jaguar


jaguar
/jag"wahr, -yooh ahr'/; esp. Brit. /jag"yooh euhr/, n.
a large spotted feline, Panthera onca, of tropical America, having a tawny coat with black rosettes: now greatly reduced in number and endangered in some areas.
[1595-1605; < Pg < Tupi jaguara]

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Largest New World cat.

Once found in wooded regions from the U.S.-Mexican border south to Patagonia, the jaguar (Panthera onca) survives, in reduced numbers, only in remote areas of Central and South America; the largest known population is in the Amazon rain forest. The male is 5.5–9 ft (1.7–2.7 m) long, including the 23–35-in. (60–90-cm) tail, and weighs 220–350 lbs (100–160 kg). The coat is typically orange-tan with black spots arranged in rosettes having a black spot in the centre. A solitary predator, the jaguar usually hunts rodents, deer, birds, and fish; it will also take cattle, horses, and dogs.

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cat
also called  el tigre  or  tigre Americano 

      largest New World member of the cat (feline) family (Felidae), once found from the U.S.-Mexican border southward to Patagonia, Argentina. Its preferred habitats are usually swamps and wooded regions, but jaguars also live in scrublands and deserts. The jaguar is virtually extinct in the northern part of its original range and survives in reduced numbers only in remote areas of Central and South America; the largest known population exists in the Amazon rainforest.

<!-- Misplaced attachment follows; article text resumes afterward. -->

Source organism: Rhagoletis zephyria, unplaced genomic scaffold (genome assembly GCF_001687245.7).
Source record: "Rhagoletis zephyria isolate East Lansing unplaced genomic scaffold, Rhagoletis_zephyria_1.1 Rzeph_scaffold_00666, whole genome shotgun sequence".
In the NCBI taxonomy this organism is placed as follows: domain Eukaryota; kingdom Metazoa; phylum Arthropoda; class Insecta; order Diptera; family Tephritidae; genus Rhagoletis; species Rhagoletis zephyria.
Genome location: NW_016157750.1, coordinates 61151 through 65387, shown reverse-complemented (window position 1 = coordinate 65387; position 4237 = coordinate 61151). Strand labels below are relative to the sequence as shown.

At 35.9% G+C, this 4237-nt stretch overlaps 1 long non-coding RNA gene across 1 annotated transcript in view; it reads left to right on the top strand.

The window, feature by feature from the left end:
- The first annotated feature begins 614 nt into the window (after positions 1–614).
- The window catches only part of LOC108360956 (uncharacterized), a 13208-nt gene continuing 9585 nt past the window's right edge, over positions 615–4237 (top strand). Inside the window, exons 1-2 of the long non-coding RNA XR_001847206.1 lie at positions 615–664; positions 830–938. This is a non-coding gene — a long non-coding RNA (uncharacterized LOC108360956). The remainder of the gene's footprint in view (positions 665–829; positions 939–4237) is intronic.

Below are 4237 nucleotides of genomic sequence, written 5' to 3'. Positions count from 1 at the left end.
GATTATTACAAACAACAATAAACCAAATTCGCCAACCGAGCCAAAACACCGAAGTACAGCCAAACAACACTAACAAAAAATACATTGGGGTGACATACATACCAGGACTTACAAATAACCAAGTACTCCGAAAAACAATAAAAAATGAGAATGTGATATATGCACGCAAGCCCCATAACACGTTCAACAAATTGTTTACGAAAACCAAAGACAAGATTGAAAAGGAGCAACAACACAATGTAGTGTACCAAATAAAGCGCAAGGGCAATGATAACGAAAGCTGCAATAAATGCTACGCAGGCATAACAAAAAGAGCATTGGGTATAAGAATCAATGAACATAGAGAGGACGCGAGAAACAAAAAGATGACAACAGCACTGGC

Typical coloration is orange to tan, with black spots arranged in rosettes with a black spot in the centre. The jaguar resembles the leopard of Africa and Asia, but the leopard lacks the black centre spot. Along the midline of the jaguar's back is a row of long black spots that may merge into a stripe. The base colour of the jaguar varies greatly from white to black. Although brown and black jaguars appear to be solid-coloured, spots are always faintly visible.

      Jaguars are also larger and more heavily built than leopards. The male jaguar, which is generally larger than the female, attains a length of 1.7–2.7 metres (5.6–9 feet), including the 0.6–0.9-metre (2–3-foot) tail, with a shoulder height of 0.7–0.8 metre (2.3–2.6 feet); it weighs from 100 to 160 kg (220 to 350 pounds). The jaguars of South America are largest.

      A solitary predator, the jaguar is a stalk-and-ambush hunter; its name comes from the Indian word yaguar, meaning “he who kills with one leap.” Jaguars are swift and agile and are very good climbers. They enter water freely and appear to enjoy bathing. Although active during the day, jaguars hunt mainly at night and on the ground. capybara and peccary are their preferred prey, but they will also take deer, birds, crocodilians, and fish. Livestock are occasionally attacked in areas where ranches have replaced natural habitat. The cat is a savage fighter when cornered but does not normally attack humans.

      Jaguars adhere to a land tenure system much like cougars and tigers (tiger). Females establish overlapping home ranges, and female offspring may inherit land from their mothers. Males establish territories twice as large as females and overlap the ranges of several females. Both sexes mark their ranges with urine. Northern populations mate toward the end of the year, but in the tropics mating activity seems not to be restricted to a particular breeding season. After a gestation period of about 100 days, the female bears one to four tiny spotted cubs weighing 100–900 grams (less than 2 pounds) that do not open their eyes for 13 days. The mother raises the young for approximately two years. Full size and sexual maturity are reached at three to four years.

      The jaguar is grouped along with lions and tigers with the big, or roaring, cats and is the only such cat in the Western Hemisphere. The jaguar's sound repertoire includes snarls, growls, and deep, hoarse grunts.

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Universalium. 2010.

Synonyms:
(Felis onca)


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